I found the emulation of the CGA kind of lacking when compared to version 3.1  Although some games like BattleTech render just fine, Space Quest just looks horrible in version 2.52.

SoftPC 3.1 CGA running Space Quest 1

Although to be fair it doesn’t look so much better in version 3.1 either.  However 3.1 emulates both EGA & VGA (along with expanded & extended memory) giving a far more richer 286 based emulation solution

SoftPC 3.1 EGA running Space Quest 1

As you can see there really is no comparison to the EGA version.

Although there are far more better solutions today to do PC emulation, for some reason there is always something cool to have an emulator running an emulator.. Sadly the 80386 based emulation didn’t come to the 68000 based platform, instead the later generation emulation was only available to the PowerPC.

I guess it goes to show, but of all the applications I have for MacOS, I enjoy SoftPC the most.  I suppose I need better softwares.

10 thoughts on “the easy way bundle

    • Wow, $249 for WordPerfect x9! That’s crazy!

      I’d rather spend a few hours, and re-follow the steps, and re-compile Word 1.1a from source… Except I did!

      It’s just amazing how they lost almost all momentum in the market, but they continue on. I guess it must be diehard secretaries, or government contracts that are just all too easy to renew.

      • That pricing is for Wordperfect Office, which includes Quattro Pro and presentation software. Government contracts tend to include only WordPerfect itself.

  1. Microsoft eventually bought Connectix even though they used the Insignia emulation core for x86 emulation on the various NT ports. SoftPC on a 68030 was SLOW and SoftAT was likely unusable (leave that for a Quadra). One of the marketing points for the original PowerPC line was faster x86 PC emulation, but even then Insignia SoftWindows only supported emulating Windows 3.1 in Standard Mode until a later release. People who really needed to run PC software ran DOS Compatibility Cards.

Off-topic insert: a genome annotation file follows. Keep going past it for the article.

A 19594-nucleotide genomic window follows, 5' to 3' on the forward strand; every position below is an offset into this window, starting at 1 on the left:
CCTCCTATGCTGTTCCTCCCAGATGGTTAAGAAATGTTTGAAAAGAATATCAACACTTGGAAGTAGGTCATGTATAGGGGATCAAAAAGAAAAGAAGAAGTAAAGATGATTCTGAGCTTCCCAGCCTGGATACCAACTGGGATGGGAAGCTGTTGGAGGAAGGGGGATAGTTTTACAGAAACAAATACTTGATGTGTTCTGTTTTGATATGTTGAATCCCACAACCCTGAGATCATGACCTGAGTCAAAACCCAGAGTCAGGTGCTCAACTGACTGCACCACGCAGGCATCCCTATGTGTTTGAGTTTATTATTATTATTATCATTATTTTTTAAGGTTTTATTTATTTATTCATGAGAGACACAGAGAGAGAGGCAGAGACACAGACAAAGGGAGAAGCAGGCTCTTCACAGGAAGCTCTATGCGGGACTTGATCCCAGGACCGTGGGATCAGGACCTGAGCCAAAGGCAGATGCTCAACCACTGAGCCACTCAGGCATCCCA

• I recently got an Macintosh LC to work, so I fired up the SoftPC install on that. In the Landmark 2.0 test it’s about a 2.6Mhz AT. Granted the 16Mhz 68020 on the LC isn’t exactly a powerhouse, but for such a crappy entry machine getting half XT speed in software ins’t so bad, although yeah, I wouldn’t want half an XT, or 1/3rd an AT either.

      Those ‘bridge boards’ of the Apple world were interesting cards, but never could run stuff like OS/2 or Windows NT, they were okay for plain DOS+Windows. I forget if it ran DooM at all.

  2. I find old computer emulators to be interesting, but I don’t have a Mac or an SGI workstation to play around with the SoftPC family of emulators.

    • Basilisk II will run it happily and much more faster than the real thing… As I mentioned above my LC gets a score of 2.6Mhz, which my 2010 MacPro gets a score of about 200Mhz, and that is with JIT disabled on Basilisk II.

      When I was lucky enough to have a cube, the disk came with NS 2, and a copy of SoftPC 2 for NeXTSTEP. I used to run it on the 68040 25Mhz board it had, and it was acceptable. And of course there is the Qemu MIPS builds that can run Windows NT so you can use it via NTVDM.

      At least modern machines are so fast, the penalty of emulating ancient single digit machines within another layer of emulation (or two) isn’t so bad.

  3. I think the reason why Microsoft hasn’t continued it on x64 is that the emulated CCPU is slower compared to the native V86 mode that we are used to in NTVDM.exe on i386. The CPU emulation is acceptable, but the video emulation is not the fastest of its kind. Even though when looking at the MIPS/PCC builds of NTVDM, there must have been some SDK to make a faster Assembler CPU for specific processors rather than using the universal CCPU.
    The emulation of the video cards seems to be written in something called “J code”, perhaps some kind of universal assembler that assembles to C-code which is then being processed by the normal C-compiler (but is barely readable) as part of the build process.

    Nevertheless, I ported NTVDM to x64 (, so at least the curious ones can see how it would work if Microsoft would include it on their x64 machines. Imho this would be a better choice than not shipping a NTVDM at all.

    If you want to know more about the inner workings of the NTVDM, just ask.

    • I want to know all the inner workings of the NTVDM on RISC and i386. I am curious about this software. I don’t know abotu very much of NTVDM CPU, all I know is that have a V86 mode on i386 and a CCPU on RISC. I want to know the workings of CPU, devices on NTVDM on RISC and I386.